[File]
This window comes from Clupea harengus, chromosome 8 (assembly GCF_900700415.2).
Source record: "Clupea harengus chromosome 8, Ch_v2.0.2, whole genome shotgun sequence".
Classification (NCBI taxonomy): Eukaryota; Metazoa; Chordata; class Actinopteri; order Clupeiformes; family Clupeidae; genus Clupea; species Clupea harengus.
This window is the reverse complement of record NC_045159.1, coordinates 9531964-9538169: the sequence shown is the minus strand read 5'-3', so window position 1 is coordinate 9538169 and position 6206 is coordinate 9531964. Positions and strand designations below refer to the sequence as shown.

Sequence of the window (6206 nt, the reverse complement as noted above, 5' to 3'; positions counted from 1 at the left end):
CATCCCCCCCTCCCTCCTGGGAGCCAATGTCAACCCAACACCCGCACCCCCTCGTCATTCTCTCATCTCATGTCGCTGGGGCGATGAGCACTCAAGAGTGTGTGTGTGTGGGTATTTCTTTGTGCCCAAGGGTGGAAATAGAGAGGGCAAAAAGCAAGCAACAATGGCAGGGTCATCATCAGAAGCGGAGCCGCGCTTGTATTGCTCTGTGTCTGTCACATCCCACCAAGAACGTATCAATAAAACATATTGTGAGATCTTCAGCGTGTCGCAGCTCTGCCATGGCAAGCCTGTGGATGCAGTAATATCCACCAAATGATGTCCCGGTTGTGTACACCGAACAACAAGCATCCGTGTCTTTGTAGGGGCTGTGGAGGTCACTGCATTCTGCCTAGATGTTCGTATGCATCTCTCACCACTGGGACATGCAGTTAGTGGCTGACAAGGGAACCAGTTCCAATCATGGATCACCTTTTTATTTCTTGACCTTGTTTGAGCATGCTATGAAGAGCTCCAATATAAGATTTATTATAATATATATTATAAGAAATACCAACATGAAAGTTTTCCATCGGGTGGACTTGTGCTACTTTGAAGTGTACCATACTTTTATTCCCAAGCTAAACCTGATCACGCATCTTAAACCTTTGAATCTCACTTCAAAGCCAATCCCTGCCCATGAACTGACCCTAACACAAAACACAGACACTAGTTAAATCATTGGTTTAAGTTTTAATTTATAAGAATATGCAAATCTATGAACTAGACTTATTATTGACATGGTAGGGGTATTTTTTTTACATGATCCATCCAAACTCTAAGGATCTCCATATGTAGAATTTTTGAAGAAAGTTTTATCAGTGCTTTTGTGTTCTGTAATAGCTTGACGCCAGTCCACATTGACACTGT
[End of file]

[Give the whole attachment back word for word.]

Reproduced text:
This window comes from Clupea harengus, chromosome 8 (assembly GCF_900700415.2).
Source record: "Clupea harengus chromosome 8, Ch_v2.0.2, whole genome shotgun sequence".
Classification (NCBI taxonomy): Eukaryota; Metazoa; Chordata; class Actinopteri; order Clupeiformes; family Clupeidae; genus Clupea; species Clupea harengus.
This window is the reverse complement of record NC_045159.1, coordinates 9531964-9538169: the sequence shown is the minus strand read 5'-3', so window position 1 is coordinate 9538169 and position 6206 is coordinate 9531964. Positions and strand designations below refer to the sequence as shown.

Sequence of the window (6206 nt, the reverse complement as noted above, 5' to 3'; positions counted from 1 at the left end):
CATCCCCCCCTCCCTCCTGGGAGCCAATGTCAACCCAACACCCGCACCCCCTCGTCATTCTCTCATCTCATGTCGCTGGGGCGATGAGCACTCAAGAGTGTGTGTGTGTGGGTATTTCTTTGTGCCCAAGGGTGGAAATAGAGAGGGCAAAAAGCAAGCAACAATGGCAGGGTCATCATCAGAAGCGGAGCCGCGCTTGTATTGCTCTGTGTCTGTCACATCCCACCAAGAACGTATCAATAAAACATATTGTGAGATCTTCAGCGTGTCGCAGCTCTGCCATGGCAAGCCTGTGGATGCAGTAATATCCACCAAATGATGTCCCGGTTGTGTACACCGAACAACAAGCATCCGTGTCTTTGTAGGGGCTGTGGAGGTCACTGCATTCTGCCTAGATGTTCGTATGCATCTCTCACCACTGGGACATGCAGTTAGTGGCTGACAAGGGAACCAGTTCCAATCATGGATCACCTTTTTATTTCTTGACCTTGTTTGAGCATGCTATGAAGAGCTCCAATATAAGATTTATTATAATATATATTATAAGAAATACCAACATGAAAGTTTTCCATCGGGTGGACTTGTGCTACTTTGAAGTGTACCATACTTTTATTCCCAAGCTAAACCTGATCACGCATCTTAAACCTTTGAATCTCACTTCAAAGCCAATCCCTGCCCATGAACTGACCCTAACACAAAACACAGACACTAGTTAAATCATTGGTTTAAGTTTTAATTTATAAGAATATGCAAATCTATGAACTAGACTTATTATTGACATGGTAGGGGTATTTTTTTTACATGATCCATCCAAACTCTAAGGATCTCCATATGTAGAATTTTTGAAGAAAGTTTTATCAGTGCTTTTGTGTTCTGTAATAGCTTGACGCCAGTCCACATTGACACTGT